1. CAR ACCIDENTS
At the scene of the accident:
Make sure everyone is okay or receives immediate medical care.
Call the police and request an officer at the scene, even if the accident seems small. A police report from the scene can help determine which driver is at fault.
Gather information. Get the names and phone numbers of everyone involved, including witnesses. Also take photographs of the accident before moving vehicles if you can.
Try not to make statements that indicate fault. Apologies can be interpreted as guilt rather than a polite gesture.
After the accident:
Receive any needed medical treatment as soon as possible. Tell your doctor that you were in an accident.
Be sure that you complete all of the treatments prescribed by your healthcare professional.
Keep a journal of your bills, medications, treatments, and other medical expenses.
You must also contact your insurance company and the insurance companies of those involved. Keep all records of your expenses and needs, such as a rental car or bus fare. Be careful when you speak to someone else’s insurance company. Other insurance companies must protect their clients first, and your statements can be recorded and misinterpreted.
2. MEDICAL MALPRACTICE
Medical malpractice means that a health-care provider did not give you the standard of care that other medical professionals would provide under similar circumstances. You must also prove that the health-care provider's negligence caused damage to you. Most medical malpractice attorneys do not pursue such cases unless injuries and and damages are documented in your records. Your case must also be reviewed and supported by a physician, who will serve as an expert witness.
3. SLIP AND FALL
Personal injury resulting from a slip and fall case]must meet one of these criteria:
The owner or employee must have caused the dangerous surface.
The owner or employee must have known about the dangerous surface and not done anything to try and fix it.
The owner or employee should have known about the dangerous surface because reasonable person would have known about it and tried to fix it.
Judges and juries will determine if the owner or employee of the place where you fell took steps to fix the dangerous spot or warn you about it. However, they will also try to find out if you had a good reason to be in that dangerous spot. They will also want to know if you were distracted or if a reasonable person would have avoided the dangerous spot.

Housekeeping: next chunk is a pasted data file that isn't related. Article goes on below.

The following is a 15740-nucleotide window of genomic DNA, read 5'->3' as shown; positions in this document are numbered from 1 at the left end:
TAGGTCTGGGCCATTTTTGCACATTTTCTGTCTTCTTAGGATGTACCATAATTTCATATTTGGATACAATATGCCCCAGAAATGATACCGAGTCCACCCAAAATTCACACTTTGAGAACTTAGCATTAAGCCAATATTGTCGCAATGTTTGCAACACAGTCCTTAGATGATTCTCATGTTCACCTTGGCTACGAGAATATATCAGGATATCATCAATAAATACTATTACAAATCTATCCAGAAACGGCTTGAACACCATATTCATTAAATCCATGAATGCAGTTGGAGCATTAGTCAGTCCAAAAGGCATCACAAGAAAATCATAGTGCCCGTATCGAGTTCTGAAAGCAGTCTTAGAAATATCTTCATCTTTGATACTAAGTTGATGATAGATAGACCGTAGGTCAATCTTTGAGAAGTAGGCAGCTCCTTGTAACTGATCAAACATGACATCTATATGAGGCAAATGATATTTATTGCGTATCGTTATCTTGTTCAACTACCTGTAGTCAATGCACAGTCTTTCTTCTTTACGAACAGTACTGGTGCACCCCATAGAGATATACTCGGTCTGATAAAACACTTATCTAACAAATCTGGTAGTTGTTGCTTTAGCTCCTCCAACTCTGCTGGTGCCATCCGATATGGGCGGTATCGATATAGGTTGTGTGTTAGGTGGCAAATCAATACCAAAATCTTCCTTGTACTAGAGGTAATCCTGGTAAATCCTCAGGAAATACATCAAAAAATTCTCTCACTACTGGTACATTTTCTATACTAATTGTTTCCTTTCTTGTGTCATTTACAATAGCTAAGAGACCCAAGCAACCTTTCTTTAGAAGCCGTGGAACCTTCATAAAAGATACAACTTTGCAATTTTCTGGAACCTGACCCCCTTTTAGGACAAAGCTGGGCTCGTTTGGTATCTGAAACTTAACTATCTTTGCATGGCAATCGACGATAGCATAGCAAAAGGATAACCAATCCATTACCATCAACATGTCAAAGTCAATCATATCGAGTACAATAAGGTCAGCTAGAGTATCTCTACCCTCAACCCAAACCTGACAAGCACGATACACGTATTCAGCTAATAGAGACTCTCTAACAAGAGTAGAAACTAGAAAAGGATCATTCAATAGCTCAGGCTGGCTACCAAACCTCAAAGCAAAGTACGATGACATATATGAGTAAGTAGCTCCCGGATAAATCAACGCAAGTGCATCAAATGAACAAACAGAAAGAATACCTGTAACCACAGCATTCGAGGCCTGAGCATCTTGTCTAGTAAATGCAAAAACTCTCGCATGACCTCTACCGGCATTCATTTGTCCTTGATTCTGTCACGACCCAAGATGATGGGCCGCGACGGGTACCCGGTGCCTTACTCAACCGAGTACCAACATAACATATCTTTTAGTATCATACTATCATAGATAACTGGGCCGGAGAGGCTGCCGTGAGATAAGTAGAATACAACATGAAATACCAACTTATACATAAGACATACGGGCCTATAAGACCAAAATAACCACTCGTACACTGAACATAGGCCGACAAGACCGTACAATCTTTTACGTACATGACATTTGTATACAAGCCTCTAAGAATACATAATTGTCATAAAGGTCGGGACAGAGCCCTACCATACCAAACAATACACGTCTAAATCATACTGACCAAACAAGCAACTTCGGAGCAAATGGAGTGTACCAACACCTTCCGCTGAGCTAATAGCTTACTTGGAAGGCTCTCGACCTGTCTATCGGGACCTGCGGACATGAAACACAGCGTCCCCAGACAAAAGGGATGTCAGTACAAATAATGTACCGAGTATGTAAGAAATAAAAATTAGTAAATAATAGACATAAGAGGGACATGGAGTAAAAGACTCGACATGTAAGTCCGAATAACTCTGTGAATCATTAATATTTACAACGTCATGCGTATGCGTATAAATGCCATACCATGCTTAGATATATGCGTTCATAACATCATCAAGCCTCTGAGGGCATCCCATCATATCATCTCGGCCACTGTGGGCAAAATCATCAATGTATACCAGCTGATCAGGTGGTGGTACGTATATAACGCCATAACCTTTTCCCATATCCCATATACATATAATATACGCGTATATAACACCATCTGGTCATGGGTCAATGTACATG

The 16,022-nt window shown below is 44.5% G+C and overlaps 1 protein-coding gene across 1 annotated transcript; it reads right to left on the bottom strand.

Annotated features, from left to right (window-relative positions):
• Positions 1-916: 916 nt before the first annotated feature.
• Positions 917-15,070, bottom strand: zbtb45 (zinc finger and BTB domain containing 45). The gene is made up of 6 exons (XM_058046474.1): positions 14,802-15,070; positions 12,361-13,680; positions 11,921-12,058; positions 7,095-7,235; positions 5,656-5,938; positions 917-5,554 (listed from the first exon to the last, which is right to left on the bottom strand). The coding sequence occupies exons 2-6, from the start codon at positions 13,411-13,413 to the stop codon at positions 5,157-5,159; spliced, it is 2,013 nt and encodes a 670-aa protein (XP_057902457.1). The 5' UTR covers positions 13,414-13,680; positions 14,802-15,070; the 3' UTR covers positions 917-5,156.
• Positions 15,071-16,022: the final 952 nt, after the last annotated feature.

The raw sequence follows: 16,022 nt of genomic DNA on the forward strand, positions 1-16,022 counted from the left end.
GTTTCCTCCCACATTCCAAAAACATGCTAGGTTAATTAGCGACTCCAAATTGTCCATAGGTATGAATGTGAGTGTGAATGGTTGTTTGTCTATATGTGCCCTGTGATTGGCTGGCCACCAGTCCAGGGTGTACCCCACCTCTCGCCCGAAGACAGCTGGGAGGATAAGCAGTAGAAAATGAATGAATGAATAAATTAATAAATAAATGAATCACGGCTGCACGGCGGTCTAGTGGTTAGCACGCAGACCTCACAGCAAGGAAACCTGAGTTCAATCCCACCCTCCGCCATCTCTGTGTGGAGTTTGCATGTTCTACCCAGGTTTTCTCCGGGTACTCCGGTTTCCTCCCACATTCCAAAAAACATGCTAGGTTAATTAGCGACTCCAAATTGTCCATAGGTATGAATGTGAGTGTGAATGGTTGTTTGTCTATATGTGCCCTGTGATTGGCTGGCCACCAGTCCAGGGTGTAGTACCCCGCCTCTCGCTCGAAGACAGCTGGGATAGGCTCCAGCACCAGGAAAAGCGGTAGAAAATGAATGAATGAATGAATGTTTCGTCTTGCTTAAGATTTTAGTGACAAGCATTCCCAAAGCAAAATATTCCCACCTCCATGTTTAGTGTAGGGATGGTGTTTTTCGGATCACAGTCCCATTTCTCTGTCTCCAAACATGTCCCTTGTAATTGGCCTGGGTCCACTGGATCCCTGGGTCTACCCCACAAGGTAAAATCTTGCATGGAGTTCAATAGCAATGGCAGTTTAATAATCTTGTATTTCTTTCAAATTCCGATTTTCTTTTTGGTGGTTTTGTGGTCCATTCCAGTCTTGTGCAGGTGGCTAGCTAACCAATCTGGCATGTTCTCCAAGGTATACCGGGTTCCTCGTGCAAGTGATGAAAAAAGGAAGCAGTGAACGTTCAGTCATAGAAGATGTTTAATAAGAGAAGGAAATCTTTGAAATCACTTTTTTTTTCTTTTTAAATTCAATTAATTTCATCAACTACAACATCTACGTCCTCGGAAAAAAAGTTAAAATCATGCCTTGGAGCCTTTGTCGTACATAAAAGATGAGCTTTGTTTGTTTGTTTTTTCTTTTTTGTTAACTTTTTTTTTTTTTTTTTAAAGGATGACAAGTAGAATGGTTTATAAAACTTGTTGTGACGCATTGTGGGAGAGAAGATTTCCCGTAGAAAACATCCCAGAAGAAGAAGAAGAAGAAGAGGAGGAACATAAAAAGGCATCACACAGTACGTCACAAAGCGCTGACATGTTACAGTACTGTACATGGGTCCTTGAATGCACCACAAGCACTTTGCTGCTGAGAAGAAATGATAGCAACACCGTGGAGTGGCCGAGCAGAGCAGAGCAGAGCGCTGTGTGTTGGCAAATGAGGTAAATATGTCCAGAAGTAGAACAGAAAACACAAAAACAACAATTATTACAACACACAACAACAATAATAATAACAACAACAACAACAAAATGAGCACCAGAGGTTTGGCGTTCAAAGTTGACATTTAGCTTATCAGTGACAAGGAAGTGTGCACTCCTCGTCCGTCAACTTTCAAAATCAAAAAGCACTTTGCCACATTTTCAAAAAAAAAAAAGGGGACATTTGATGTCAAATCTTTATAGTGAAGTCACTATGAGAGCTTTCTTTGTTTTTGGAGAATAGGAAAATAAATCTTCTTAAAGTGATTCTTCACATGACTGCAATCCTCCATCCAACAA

There are two types of defamation:
Libel: the defamation of a person, group, organization, product, government, or country that was made in written or printed words or in pictures.
Slander: the same thing as libel but the defamation is in the form of spoken words, sounds, sign language, or gestures.
You may have a defamation case if the false statement was said as if it was a true statement and caused damages. Remember that it is important to document both the false statement and the damages that occurred, such as lost income and mental health care.
5. DOG BITES \ ANIMAL ATTACKS
The laws for dog bites vary by state. Some states place strict liability laws on dog owners, meaning the owner is responsible for the bite or attack even if they tried to protect you. Some states require that you must provide proof that the the owner knew the animal had the potential to be dangerous. As with all personal injuries, it is important to document your injury and the damages, like any lost wages and hospital bills. To better understand your state's laws, contact a lawyer.
6. ASSAULT & BATTERY
The legal system often links these two terms. However, they have slightly different criteria, and the exact definitions of the two terms vary by state. Contact a lawyer or the police in your area if you've experienced an assault or battery.
Usually, physical contact is not necessary for an assault to occur. Spoken words must also be accompanied with an action that makes you or a group of people afraid of being injured. You must also prove that the other person intended to harm you or your group. In other words, you can't be accidentally assaulted.
Like assault, the definition of battery also varies in each state. Generally, a person must intentionally and harmfully touch you without your consent. As with assault, a person cannot accidentally batter you. If you are bumped in a crowd, no matter how offensive it may seem to you, you usually cannot press battery charges.